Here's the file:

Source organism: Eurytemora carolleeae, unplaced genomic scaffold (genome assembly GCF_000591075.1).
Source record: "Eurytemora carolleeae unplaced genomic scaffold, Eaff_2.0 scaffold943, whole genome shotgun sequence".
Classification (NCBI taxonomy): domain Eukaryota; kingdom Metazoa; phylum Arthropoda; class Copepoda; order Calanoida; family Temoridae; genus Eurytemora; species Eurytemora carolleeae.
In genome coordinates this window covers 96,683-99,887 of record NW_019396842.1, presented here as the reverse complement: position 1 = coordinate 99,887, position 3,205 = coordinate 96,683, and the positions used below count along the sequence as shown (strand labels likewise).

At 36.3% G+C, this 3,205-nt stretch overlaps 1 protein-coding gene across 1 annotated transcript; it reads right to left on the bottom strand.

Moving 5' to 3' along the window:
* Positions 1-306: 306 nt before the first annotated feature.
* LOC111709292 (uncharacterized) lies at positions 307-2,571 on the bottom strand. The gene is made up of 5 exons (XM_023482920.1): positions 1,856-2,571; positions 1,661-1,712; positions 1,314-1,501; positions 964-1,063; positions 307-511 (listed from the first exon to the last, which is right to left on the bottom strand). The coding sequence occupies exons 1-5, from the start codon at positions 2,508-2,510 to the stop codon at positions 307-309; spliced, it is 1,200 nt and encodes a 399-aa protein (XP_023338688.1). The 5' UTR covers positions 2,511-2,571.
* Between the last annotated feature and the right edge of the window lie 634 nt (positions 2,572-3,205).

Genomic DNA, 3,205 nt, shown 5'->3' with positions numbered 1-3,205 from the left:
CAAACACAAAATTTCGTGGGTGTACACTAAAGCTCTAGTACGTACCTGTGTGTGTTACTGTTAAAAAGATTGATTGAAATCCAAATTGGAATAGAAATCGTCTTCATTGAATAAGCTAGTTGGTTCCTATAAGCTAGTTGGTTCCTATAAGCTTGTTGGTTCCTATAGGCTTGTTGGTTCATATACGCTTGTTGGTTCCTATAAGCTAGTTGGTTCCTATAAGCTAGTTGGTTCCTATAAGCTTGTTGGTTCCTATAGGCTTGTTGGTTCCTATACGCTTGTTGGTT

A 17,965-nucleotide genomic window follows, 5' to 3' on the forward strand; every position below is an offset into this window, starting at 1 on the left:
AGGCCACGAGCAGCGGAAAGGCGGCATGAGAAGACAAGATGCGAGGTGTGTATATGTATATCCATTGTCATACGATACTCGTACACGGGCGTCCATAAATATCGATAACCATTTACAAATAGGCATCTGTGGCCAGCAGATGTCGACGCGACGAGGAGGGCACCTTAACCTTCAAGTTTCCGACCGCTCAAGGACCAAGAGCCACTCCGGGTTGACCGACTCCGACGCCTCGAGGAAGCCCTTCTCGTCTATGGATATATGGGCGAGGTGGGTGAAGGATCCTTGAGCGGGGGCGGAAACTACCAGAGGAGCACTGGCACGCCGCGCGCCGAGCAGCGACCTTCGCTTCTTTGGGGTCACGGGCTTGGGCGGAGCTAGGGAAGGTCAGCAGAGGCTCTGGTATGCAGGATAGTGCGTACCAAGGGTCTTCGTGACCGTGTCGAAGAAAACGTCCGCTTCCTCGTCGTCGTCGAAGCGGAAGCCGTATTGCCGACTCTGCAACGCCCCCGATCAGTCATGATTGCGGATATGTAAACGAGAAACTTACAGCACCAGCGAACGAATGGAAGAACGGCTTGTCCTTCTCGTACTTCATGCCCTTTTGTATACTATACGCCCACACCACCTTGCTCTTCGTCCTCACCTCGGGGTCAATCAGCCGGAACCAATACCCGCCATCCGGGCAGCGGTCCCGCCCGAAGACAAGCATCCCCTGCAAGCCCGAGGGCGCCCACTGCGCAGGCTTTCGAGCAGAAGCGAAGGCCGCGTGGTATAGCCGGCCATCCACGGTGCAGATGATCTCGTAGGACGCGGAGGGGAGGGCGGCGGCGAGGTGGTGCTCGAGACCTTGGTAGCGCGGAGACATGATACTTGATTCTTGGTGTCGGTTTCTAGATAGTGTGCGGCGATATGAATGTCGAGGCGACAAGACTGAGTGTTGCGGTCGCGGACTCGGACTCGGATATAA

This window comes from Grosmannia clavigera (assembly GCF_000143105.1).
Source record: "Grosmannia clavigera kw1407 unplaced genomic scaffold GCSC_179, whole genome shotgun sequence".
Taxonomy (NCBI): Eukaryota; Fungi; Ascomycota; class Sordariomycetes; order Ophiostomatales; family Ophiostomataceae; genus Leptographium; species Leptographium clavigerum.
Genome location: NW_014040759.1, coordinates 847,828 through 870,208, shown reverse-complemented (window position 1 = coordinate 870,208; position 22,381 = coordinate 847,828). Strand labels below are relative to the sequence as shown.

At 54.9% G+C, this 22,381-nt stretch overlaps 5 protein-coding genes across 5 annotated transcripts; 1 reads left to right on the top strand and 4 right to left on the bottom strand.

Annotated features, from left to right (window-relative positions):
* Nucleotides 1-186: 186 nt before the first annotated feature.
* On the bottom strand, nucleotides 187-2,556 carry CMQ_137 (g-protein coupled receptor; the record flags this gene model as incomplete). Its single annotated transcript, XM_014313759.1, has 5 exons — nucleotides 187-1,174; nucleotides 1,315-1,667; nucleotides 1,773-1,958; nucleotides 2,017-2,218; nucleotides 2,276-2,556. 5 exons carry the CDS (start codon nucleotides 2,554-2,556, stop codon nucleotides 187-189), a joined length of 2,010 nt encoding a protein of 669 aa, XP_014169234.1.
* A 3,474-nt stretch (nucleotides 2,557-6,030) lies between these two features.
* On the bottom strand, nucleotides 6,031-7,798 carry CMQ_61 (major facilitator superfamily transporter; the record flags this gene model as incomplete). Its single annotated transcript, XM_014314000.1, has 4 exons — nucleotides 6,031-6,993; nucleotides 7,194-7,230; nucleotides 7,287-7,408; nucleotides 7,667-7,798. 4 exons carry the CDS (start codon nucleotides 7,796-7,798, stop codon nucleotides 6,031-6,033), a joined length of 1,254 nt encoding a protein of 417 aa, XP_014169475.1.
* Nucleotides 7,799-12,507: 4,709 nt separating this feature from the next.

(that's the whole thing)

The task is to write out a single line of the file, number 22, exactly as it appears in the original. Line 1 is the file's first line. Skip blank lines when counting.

* A 3,474-nt stretch (nucleotides 2,557-6,030) lies between these two features.